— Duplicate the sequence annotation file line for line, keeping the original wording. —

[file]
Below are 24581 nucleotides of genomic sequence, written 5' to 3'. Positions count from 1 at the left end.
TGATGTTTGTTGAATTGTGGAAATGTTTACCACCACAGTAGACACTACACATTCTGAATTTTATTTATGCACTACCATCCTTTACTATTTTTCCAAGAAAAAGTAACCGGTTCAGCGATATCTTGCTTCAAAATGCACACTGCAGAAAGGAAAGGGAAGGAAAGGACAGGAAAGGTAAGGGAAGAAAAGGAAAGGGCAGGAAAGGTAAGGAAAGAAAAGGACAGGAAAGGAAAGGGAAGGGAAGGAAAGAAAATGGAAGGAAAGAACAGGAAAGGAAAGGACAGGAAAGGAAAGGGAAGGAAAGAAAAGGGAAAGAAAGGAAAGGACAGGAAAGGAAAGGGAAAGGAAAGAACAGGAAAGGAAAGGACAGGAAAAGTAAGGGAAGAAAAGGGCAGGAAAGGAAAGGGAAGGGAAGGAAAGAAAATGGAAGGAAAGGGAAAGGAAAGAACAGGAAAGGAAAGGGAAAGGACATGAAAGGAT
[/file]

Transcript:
Below are 24581 nucleotides of genomic sequence, written 5' to 3'. Positions count from 1 at the left end.
TGATGTTTGTTGAATTGTGGAAATGTTTACCACCACAGTAGACACTACACATTCTGAATTTTATTTATGCACTACCATCCTTTACTATTTTTCCAAGAAAAAGTAACCGGTTCAGCGATATCTTGCTTCAAAATGCACACTGCAGAAAGGAAAGGGAAGGAAAGGACAGGAAAGGTAAGGGAAGAAAAGGAAAGGGCAGGAAAGGTAAGGAAAGAAAAGGACAGGAAAGGAAAGGGAAGGGAAGGAAAGAAAATGGAAGGAAAGAACAGGAAAGGAAAGGACAGGAAAGGAAAGGGAAGGAAAGAAAAGGGAAAGAAAGGAAAGGACAGGAAAGGAAAGGGAAAGGAAAGAACAGGAAAGGAAAGGACAGGAAAAGTAAGGGAAGAAAAGGGCAGGAAAGGAAAGGGAAGGGAAGGAAAGAAAATGGAAGGAAAGGGAAAGGAAAGAACAGGAAAGGAAAGGGAAAGGACATGAAAGGAT